Calling the Pi Project ambitious is an understatement.
Officially launched on March 14th, 2017 (Pi day), the project aspires to be the largest art installation in the world, and with over 250 individual sculptures across 5 continents, it is well on its way. The brainchild of Brooklyn, NY based visual artists Chris Klapper and Patrick Gallagher, the Pi Project is a component of Real Numbers, a wider series exploring the physical expression of mathematical concepts. Recognized by the 2017 Information is Beautiful Awards, the project itself transcends fields and sits at the interaction of sculpture, data visualization, mathematics, and new media.
After designing and casting each digit of Pi as a white gypsum cement sculpture, Klapper and Gallagher rely on project participants, or ‘collectors’ to represent the international scope of their installation. Collectors from around the world receive their digit of Pi alongside a certificate of authenticity noting the number and its place within the greater sequence.
With the release of the new 2018 set of digits to coincide with the Pi Project’s 2nd anniversary, along with sculptures now on sale at the Whitney Museum, a new cohort of global Pi collectors joins the community of those from the inaugural year. That community element is central to the project. With the stated goal of “connecting the world through art,” every year the installation will grow, adding digits in sequence and intertwining individuals across the world. The growing and interconnected universe of the installation is then represented using an interactive map.
As each set of sculptures is released and sent to new Pi collectors, the sculptures are mapped digitally. Each point on the map represents three distinct elements, the geolocation of the sculpture, the digit itself, and the digit’s place within the greater sequence. This allows the artists to present the unified installation, mapping the sequence as it grows and spans the globe.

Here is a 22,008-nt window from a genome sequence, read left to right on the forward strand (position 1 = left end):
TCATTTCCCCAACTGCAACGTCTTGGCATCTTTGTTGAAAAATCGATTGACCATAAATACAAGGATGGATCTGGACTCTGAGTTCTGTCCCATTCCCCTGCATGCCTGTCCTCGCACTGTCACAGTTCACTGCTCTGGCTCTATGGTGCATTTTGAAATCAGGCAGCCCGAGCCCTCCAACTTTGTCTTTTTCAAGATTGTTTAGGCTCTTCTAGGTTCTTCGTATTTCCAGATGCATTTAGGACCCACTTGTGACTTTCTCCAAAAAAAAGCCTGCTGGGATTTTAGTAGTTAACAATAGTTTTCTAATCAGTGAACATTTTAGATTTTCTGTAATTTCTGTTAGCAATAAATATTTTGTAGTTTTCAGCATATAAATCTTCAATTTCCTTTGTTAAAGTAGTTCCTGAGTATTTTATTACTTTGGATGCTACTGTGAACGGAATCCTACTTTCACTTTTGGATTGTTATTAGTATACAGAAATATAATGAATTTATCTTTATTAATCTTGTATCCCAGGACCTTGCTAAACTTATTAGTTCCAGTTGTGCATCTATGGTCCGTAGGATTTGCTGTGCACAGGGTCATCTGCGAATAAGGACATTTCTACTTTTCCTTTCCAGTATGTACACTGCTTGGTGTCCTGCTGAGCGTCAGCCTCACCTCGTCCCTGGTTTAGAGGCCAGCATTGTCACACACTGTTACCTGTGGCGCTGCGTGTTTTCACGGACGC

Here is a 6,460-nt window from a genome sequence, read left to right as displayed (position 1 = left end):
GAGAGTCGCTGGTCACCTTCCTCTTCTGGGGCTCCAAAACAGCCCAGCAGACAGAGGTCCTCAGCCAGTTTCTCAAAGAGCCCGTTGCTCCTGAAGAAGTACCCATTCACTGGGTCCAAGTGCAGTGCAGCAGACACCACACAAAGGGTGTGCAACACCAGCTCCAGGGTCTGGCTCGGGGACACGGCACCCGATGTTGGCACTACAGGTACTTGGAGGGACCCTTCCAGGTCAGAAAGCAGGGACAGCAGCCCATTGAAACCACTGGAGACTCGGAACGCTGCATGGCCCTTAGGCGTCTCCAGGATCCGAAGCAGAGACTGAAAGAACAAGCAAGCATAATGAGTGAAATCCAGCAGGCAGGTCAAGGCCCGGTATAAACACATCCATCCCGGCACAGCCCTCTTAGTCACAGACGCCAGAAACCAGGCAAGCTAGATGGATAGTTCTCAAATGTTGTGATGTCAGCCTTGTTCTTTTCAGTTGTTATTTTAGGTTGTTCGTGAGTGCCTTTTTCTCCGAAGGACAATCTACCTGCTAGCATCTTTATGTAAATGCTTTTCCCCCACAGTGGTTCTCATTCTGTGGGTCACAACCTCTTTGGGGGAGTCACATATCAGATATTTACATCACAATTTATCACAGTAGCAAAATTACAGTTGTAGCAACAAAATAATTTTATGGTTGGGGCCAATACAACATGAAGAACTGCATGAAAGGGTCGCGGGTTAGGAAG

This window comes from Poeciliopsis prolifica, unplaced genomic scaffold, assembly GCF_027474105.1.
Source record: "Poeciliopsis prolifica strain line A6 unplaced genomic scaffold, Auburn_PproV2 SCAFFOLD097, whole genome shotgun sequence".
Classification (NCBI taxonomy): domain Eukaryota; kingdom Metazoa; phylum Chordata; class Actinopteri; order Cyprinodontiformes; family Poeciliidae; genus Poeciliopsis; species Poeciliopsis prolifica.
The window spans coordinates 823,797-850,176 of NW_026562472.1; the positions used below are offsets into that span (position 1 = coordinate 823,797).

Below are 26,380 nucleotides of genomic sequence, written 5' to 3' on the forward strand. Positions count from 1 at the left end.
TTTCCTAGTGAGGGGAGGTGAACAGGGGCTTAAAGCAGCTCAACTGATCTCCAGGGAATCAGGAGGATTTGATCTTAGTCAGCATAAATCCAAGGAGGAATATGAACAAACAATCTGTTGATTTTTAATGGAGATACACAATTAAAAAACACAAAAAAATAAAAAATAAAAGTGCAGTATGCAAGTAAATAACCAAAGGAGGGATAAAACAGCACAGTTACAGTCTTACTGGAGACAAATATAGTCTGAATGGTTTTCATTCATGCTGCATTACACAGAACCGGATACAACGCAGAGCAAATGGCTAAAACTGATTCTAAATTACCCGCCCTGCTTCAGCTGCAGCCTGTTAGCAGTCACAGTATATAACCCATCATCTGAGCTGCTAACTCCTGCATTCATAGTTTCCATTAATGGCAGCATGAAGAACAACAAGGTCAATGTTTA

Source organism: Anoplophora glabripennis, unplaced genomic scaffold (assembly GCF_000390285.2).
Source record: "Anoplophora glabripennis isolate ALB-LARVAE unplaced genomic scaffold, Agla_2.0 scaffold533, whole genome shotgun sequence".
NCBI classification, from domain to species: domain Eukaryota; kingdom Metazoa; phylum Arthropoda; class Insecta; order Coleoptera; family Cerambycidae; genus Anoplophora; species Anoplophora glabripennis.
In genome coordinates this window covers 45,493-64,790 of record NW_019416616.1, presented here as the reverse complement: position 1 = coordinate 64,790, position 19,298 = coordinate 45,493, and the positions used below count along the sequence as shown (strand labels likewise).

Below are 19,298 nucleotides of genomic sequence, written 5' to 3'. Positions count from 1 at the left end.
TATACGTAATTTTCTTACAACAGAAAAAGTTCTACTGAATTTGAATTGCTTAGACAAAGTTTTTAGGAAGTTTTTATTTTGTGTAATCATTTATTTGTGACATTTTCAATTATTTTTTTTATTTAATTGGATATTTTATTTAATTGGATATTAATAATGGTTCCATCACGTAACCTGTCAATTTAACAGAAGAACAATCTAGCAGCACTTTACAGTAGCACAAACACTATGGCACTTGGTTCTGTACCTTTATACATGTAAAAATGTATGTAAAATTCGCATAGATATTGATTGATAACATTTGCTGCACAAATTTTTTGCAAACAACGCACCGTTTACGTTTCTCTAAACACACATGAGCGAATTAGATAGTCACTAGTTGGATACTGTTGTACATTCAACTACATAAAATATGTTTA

The mapping process is automated and uses spatial analytics to properly represent project data as envisioned by Chris and Patrick. They maintain a Google Doc to which they add new collectors and digits in the sequence. This doc is set up to sync back to the map automatically, approximately every 15 minutes. The map then uses a connect with lines analysis to automatically connect each subsequent digit to the last, creating the map’s distinct spider web design. The spreadsheet also tracks the set (or year) of each sculpture. This data powers a filtering widget which allows viewers to visualize the expansion of the project as it grows year over year.
The digital map is central to Pi Project. It's what really brings the whole project together and expresses the vastness of this famous transcendental number. We wanted a way to connect all the individual sculptures in a way that people can see and explore for themselves. The interactive map was the perfect aligning of several aspects of our creative focus.
- Chris Klapper
Though separated by distance (perhaps thousands of miles as in the case of the 9 in the #56 spot in the sequence, located in Meguro-ku, a ward in Tokyo, and the 7 in the #57 slot back in the project’s hometown of Brooklyn), these sculptures, and through them their collectors, are forever adjacent in a way that transcends space, brought together in celebration of this most curious number.
For Klapper and Gallagher, the project is ongoing, to span decades in their quest towards creating the largest art installation in the world. They have a lot of work ahead of them but plenty of room to grow as pi has recently been calculated out to 22,459,157,718,361 digits.
The Pi Project is also a part of CARTO's Ambassador Program, a group ranging from super-users to citizen cartographers, who create Location Intelligence applications in the open with a purpose. Learn more about our Ambassador Program and other community Initiatives today.